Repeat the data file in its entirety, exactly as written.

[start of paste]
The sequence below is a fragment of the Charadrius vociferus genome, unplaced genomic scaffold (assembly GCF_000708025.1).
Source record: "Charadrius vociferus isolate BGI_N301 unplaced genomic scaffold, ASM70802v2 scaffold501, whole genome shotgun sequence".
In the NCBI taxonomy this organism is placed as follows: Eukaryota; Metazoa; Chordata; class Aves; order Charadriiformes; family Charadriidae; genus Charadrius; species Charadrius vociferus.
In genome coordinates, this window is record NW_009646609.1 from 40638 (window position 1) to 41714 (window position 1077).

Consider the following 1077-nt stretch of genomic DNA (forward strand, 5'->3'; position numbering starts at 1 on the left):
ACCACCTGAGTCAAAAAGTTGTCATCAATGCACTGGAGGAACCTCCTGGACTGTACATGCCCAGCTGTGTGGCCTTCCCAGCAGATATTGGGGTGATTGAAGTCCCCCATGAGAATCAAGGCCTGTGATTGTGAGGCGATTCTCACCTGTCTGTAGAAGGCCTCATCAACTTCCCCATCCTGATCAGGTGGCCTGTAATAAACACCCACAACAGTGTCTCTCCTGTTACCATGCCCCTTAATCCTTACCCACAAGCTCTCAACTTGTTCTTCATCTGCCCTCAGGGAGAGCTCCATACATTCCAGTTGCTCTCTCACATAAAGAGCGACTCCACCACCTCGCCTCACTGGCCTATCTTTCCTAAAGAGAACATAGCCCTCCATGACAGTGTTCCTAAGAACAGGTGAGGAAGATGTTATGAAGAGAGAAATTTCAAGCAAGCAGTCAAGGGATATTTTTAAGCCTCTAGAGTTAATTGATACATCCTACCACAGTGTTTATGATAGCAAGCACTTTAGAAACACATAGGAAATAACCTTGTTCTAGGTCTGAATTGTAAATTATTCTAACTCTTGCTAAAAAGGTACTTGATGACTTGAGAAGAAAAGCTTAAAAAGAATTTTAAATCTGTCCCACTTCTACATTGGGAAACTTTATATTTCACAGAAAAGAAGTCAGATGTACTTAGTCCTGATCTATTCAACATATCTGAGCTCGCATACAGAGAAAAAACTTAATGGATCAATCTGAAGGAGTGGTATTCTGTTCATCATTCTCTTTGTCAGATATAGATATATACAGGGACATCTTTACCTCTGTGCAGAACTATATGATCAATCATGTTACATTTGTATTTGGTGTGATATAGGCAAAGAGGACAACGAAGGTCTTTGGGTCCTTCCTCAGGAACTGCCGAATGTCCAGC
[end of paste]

The sequence below is a fragment of the Charadrius vociferus genome, unplaced genomic scaffold (assembly GCF_000708025.1).
Source record: "Charadrius vociferus isolate BGI_N301 unplaced genomic scaffold, ASM70802v2 scaffold501, whole genome shotgun sequence".
In the NCBI taxonomy this organism is placed as follows: Eukaryota; Metazoa; Chordata; class Aves; order Charadriiformes; family Charadriidae; genus Charadrius; species Charadrius vociferus.
In genome coordinates, this window is record NW_009646609.1 from 40638 (window position 1) to 41714 (window position 1077).

Consider the following 1077-nt stretch of genomic DNA (forward strand, 5'->3'; position numbering starts at 1 on the left):
ACCACCTGAGTCAAAAAGTTGTCATCAATGCACTGGAGGAACCTCCTGGACTGTACATGCCCAGCTGTGTGGCCTTCCCAGCAGATATTGGGGTGATTGAAGTCCCCCATGAGAATCAAGGCCTGTGATTGTGAGGCGATTCTCACCTGTCTGTAGAAGGCCTCATCAACTTCCCCATCCTGATCAGGTGGCCTGTAATAAACACCCACAACAGTGTCTCTCCTGTTACCATGCCCCTTAATCCTTACCCACAAGCTCTCAACTTGTTCTTCATCTGCCCTCAGGGAGAGCTCCATACATTCCAGTTGCTCTCTCACATAAAGAGCGACTCCACCACCTCGCCTCACTGGCCTATCTTTCCTAAAGAGAACATAGCCCTCCATGACAGTGTTCCTAAGAACAGGTGAGGAAGATGTTATGAAGAGAGAAATTTCAAGCAAGCAGTCAAGGGATATTTTTAAGCCTCTAGAGTTAATTGATACATCCTACCACAGTGTTTATGATAGCAAGCACTTTAGAAACACATAGGAAATAACCTTGTTCTAGGTCTGAATTGTAAATTATTCTAACTCTTGCTAAAAAGGTACTTGATGACTTGAGAAGAAAAGCTTAAAAAGAATTTTAAATCTGTCCCACTTCTACATTGGGAAACTTTATATTTCACAGAAAAGAAGTCAGATGTACTTAGTCCTGATCTATTCAACATATCTGAGCTCGCATACAGAGAAAAAACTTAATGGATCAATCTGAAGGAGTGGTATTCTGTTCATCATTCTCTTTGTCAGATATAGATATATACAGGGACATCTTTACCTCTGTGCAGAACTATATGATCAATCATGTTACATTTGTATTTGGTGTGATATAGGCAAAGAGGACAACGAAGGTCTTTGGGTCCTTCCTCAGGAACTGCCGAATGTCCAGC